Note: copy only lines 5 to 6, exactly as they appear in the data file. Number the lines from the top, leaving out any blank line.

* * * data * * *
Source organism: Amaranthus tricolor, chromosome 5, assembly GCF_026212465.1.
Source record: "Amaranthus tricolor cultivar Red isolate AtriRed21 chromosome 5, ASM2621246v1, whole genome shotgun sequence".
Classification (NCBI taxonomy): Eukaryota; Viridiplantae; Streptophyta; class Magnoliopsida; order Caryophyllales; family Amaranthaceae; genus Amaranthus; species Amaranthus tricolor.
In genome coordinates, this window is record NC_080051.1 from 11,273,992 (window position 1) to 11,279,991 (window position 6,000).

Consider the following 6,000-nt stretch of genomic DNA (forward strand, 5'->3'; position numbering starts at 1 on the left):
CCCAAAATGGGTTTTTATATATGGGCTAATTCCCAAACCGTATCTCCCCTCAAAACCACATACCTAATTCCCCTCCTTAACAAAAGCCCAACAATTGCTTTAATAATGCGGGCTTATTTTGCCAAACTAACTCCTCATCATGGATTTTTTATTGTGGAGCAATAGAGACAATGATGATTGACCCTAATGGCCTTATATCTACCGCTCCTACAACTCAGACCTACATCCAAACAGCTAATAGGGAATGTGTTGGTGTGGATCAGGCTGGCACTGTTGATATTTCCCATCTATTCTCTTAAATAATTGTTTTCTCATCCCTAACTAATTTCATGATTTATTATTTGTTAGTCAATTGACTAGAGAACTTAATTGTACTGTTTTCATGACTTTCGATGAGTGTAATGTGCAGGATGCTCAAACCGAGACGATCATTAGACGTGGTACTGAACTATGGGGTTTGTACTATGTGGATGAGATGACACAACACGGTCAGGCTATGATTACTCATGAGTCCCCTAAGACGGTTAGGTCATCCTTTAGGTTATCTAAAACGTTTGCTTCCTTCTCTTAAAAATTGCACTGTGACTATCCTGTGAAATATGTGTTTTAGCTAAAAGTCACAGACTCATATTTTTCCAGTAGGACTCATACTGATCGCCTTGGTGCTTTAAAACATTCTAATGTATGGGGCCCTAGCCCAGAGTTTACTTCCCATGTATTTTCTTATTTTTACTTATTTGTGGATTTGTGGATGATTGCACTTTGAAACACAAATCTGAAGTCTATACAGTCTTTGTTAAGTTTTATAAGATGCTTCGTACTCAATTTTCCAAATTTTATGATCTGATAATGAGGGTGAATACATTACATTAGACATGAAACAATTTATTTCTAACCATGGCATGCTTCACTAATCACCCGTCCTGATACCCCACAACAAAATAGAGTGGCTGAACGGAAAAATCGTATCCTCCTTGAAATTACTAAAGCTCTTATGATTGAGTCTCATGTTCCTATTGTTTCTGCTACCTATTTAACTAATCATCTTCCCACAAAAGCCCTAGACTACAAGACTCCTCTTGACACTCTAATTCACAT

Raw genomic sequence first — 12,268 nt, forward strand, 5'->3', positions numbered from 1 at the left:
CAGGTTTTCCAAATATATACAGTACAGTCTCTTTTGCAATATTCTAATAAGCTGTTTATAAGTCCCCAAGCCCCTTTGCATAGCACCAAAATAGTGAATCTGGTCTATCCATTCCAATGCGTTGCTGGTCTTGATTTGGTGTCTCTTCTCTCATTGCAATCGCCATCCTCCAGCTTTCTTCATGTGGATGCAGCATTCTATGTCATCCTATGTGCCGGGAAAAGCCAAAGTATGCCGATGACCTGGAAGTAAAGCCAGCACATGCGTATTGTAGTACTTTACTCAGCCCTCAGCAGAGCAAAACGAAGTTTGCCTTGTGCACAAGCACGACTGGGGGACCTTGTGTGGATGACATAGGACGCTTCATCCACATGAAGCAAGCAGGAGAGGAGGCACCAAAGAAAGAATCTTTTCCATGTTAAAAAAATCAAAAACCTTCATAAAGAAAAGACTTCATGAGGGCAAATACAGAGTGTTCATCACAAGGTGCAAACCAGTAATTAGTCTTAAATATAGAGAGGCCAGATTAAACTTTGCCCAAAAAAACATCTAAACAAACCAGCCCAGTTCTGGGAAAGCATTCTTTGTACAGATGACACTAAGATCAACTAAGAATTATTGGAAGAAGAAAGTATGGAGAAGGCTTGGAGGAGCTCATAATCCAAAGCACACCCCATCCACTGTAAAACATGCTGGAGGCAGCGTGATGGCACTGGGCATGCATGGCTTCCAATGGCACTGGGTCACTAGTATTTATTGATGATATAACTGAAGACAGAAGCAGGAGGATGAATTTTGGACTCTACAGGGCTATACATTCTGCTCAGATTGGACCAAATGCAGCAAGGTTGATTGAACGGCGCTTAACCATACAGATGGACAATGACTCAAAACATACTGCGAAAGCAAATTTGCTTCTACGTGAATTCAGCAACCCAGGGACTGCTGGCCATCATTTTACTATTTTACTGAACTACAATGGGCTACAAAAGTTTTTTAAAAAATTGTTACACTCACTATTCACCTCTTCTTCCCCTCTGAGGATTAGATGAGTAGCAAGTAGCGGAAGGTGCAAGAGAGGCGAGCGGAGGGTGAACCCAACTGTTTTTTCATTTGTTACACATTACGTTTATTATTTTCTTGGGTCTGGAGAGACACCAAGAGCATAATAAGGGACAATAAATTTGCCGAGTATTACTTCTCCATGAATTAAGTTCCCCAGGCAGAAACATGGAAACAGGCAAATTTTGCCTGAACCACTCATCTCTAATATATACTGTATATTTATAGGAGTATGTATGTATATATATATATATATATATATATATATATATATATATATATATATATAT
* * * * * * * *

Consider the following 6,000-nt stretch of genomic DNA (forward strand, 5'->3'; position numbering starts at 1 on the left):
CCCAAAATGGGTTTTTATATATGGGCTAATTCCCAAACCGTATCTCCCCTCAAAACCACATACCTAATTCCCCTCCTTAACAAAAGCCCAACAATTGCTTTAATAATGCGGGCTTATTTTGCCAAACTAACTCCTCATCATGGATTTTTTATTGTGGAGCAATAGAGACAATGATGATTGACCCTAATGGCCTTATATCTACCGCTCCTACAACTCAGACCTACATCCAAACAGCTAATAGGGAATGTGTTGGTGTGGATCAGGCTGGCACTGTTGATATTTCCCATCTATTCTCTTAAATAATTGTTTTCTCATCCCTAACTAATTTCATGATTTATTATTTGTTAGTCAATTGACTAGAGAACTTAATTGTACTGTTTTCATGACTTTCGATGAGTGTAATGTGCAGGATGCTCAAACCGAGACGATCATTAGACGTGGTACTGAACTATGGGGTTTGTACTATGTGGATGAGATGACACAACACGGTCAGGCTATGATTACTCATGAGTCCCCTAAGACGGTTAGGTCATCCTTTAGGTTATCTAAAACGTTTGCTTCCTTCTCTTAAAAATTGCACTGTGACTATCCTGTGAAATATGTGTTTTAGCTAAAAGTCACAGACTCATATTTTTCCAGTAGGACTCATACTGATCGCCTTGGTGCTTTAAAACATTCTAATGTATGGGGCCCTAGCCCAGAGTTTACTTCCCATGTATTTTCTTATTTTTACTTATTTGTGGATTTGTGGATGATTGCACTTTGAAACACAAATCTGAAGTCTATACAGTCTTTGTTAAGTTTTATAAGATGCTTCGTACTCAATTTTCCAAATTTTATGATCTGATAATGAGGGTGAATACATTACATTAGACATGAAACAATTTATTTCTAACCATGGCATGCTTCACTAATCACCCGTCCTGATACCCCACAACAAAATAGAGTGGCTGAACGGAAAAATCGTATCCTCCTTGAAATTACTAAAGCTCTTATGATTGAGTCTCATGTTCCTATTGTTTCTGCTACCTATTTAACTAATCATCTTCCCACAAAAGCCCTAGACTACAAGACTCCTCTTGACACTCTAATTCACAT